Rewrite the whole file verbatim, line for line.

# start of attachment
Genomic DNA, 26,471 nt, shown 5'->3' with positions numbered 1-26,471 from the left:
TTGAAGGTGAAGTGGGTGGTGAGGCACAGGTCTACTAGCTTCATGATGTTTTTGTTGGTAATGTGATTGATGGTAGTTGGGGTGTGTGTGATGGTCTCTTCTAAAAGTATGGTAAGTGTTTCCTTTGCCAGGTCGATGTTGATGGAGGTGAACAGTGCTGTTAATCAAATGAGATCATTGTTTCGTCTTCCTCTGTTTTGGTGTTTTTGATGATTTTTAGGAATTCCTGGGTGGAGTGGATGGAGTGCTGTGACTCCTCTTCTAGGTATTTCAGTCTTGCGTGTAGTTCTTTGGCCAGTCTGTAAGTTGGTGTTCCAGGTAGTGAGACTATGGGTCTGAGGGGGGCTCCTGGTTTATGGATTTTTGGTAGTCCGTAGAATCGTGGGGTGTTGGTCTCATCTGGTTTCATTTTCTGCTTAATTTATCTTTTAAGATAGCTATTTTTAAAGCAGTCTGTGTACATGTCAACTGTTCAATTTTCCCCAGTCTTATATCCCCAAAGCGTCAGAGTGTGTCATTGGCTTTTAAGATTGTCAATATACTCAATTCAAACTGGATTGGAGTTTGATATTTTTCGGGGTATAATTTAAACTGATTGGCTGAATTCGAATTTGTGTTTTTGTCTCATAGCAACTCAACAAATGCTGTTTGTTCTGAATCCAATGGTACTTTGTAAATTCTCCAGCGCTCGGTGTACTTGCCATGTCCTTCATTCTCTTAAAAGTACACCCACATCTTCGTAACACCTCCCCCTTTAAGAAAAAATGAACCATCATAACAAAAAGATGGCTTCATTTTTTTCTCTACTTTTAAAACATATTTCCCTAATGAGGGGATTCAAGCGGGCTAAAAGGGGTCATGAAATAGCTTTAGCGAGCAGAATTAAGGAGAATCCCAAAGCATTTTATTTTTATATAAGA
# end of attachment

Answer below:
Genomic DNA, 26,471 nt, shown 5'->3' with positions numbered 1-26,471 from the left:
TTGAAGGTGAAGTGGGTGGTGAGGCACAGGTCTACTAGCTTCATGATGTTTTTGTTGGTAATGTGATTGATGGTAGTTGGGGTGTGTGTGATGGTCTCTTCTAAAAGTATGGTAAGTGTTTCCTTTGCCAGGTCGATGTTGATGGAGGTGAACAGTGCTGTTAATCAAATGAGATCATTGTTTCGTCTTCCTCTGTTTTGGTGTTTTTGATGATTTTTAGGAATTCCTGGGTGGAGTGGATGGAGTGCTGTGACTCCTCTTCTAGGTATTTCAGTCTTGCGTGTAGTTCTTTGGCCAGTCTGTAAGTTGGTGTTCCAGGTAGTGAGACTATGGGTCTGAGGGGGGCTCCTGGTTTATGGATTTTTGGTAGTCCGTAGAATCGTGGGGTGTTGGTCTCATCTGGTTTCATTTTCTGCTTAATTTATCTTTTAAGATAGCTATTTTTAAAGCAGTCTGTGTACATGTCAACTGTTCAATTTTCCCCAGTCTTATATCCCCAAAGCGTCAGAGTGTGTCATTGGCTTTTAAGATTGTCAATATACTCAATTCAAACTGGATTGGAGTTTGATATTTTTCGGGGTATAATTTAAACTGATTGGCTGAATTCGAATTTGTGTTTTTGTCTCATAGCAACTCAACAAATGCTGTTTGTTCTGAATCCAATGGTACTTTGTAAATTCTCCAGCGCTCGGTGTACTTGCCATGTCCTTCATTCTCTTAAAAGTACACCCACATCTTCGTAACACCTCCCCCTTTAAGAAAAAATGAACCATCATAACAAAAAGATGGCTTCATTTTTTTCTCTACTTTTAAAACATATTTCCCTAATGAGGGGATTCAAGCGGGCTAAAAGGGGTCATGAAATAGCTTTAGCGAGCAGAATTAAGGAGAATCCCAAAGCATTTTATTTTTATATAAGA